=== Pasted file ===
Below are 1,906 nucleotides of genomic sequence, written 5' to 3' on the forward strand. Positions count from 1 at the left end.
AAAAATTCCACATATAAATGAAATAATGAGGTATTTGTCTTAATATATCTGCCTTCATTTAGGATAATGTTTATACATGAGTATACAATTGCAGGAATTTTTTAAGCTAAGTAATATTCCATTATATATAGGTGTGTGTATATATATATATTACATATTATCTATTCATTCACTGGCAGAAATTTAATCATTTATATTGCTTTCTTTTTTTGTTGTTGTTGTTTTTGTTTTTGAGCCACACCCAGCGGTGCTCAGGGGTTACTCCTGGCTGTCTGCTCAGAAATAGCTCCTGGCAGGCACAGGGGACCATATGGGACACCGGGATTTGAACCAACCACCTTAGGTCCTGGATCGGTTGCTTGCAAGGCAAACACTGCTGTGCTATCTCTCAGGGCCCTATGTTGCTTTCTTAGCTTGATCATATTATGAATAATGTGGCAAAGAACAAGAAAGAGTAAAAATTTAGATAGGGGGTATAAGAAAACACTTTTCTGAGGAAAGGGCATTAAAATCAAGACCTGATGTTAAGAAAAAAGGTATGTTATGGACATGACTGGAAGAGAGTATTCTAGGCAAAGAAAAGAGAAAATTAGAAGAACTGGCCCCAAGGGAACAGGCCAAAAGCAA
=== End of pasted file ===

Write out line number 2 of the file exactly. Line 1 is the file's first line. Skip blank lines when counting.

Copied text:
AAAAATTCCACATATAAATGAAATAATGAGGTATTTGTCTTAATATATCTGCCTTCATTTAGGATAATGTTTATACATGAGTATACAATTGCAGGAATTTTTTAAGCTAAGTAATATTCCATTATATATAGGTGTGTGTATATATATATATTACATATTATCTATTCATTCACTGGCAGAAATTTAATCATTTATATTGCTTTCTTTTTTTGTTGTTGTTGTTTTTGTTTTTGAGCCACACCCAGCGGTGCTCAGGGGTTACTCCTGGCTGTCTGCTCAGAAATAGCTCCTGGCAGGCACAGGGGACCATATGGGACACCGGGATTTGAACCAACCACCTTAGGTCCTGGATCGGTTGCTTGCAAGGCAAACACTGCTGTGCTATCTCTCAGGGCCCTATGTTGCTTTCTTAGCTTGATCATATTATGAATAATGTGGCAAAGAACAAGAAAGAGTAAAAATTTAGATAGGGGGTATAAGAAAACACTTTTCTGAGGAAAGGGCATTAAAATCAAGACCTGATGTTAAGAAAAAAGGTATGTTATGGACATGACTGGAAGAGAGTATTCTAGGCAAAGAAAAGAGAAAATTAGAAGAACTGGCCCCAAGGGAACAGGCCAAAAGCAA